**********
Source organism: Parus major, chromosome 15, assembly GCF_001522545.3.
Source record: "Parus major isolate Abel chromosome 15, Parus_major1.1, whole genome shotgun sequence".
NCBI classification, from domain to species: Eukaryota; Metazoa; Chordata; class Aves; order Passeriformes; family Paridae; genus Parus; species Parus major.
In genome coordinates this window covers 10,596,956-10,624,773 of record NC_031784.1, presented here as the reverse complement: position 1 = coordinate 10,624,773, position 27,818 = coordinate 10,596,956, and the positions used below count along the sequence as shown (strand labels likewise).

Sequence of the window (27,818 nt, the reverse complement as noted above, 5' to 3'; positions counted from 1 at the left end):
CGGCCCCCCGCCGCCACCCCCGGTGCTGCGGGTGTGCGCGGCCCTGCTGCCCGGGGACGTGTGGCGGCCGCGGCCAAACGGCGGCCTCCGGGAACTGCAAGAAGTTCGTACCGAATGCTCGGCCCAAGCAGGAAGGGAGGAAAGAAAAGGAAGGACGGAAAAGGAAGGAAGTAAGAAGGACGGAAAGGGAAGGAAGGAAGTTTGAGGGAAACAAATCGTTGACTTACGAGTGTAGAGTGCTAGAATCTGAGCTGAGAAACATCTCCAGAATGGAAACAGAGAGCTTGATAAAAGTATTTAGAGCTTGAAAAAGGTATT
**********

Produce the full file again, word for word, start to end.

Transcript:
Source organism: Parus major, chromosome 15, assembly GCF_001522545.3.
Source record: "Parus major isolate Abel chromosome 15, Parus_major1.1, whole genome shotgun sequence".
NCBI classification, from domain to species: Eukaryota; Metazoa; Chordata; class Aves; order Passeriformes; family Paridae; genus Parus; species Parus major.
In genome coordinates this window covers 10,596,956-10,624,773 of record NC_031784.1, presented here as the reverse complement: position 1 = coordinate 10,624,773, position 27,818 = coordinate 10,596,956, and the positions used below count along the sequence as shown (strand labels likewise).

Sequence of the window (27,818 nt, the reverse complement as noted above, 5' to 3'; positions counted from 1 at the left end):
CGGCCCCCCGCCGCCACCCCCGGTGCTGCGGGTGTGCGCGGCCCTGCTGCCCGGGGACGTGTGGCGGCCGCGGCCAAACGGCGGCCTCCGGGAACTGCAAGAAGTTCGTACCGAATGCTCGGCCCAAGCAGGAAGGGAGGAAAGAAAAGGAAGGACGGAAAAGGAAGGAAGTAAGAAGGACGGAAAGGGAAGGAAGGAAGTTTGAGGGAAACAAATCGTTGACTTACGAGTGTAGAGTGCTAGAATCTGAGCTGAGAAACATCTCCAGAATGGAAACAGAGAGCTTGATAAAAGTATTTAGAGCTTGAAAAAGGTATT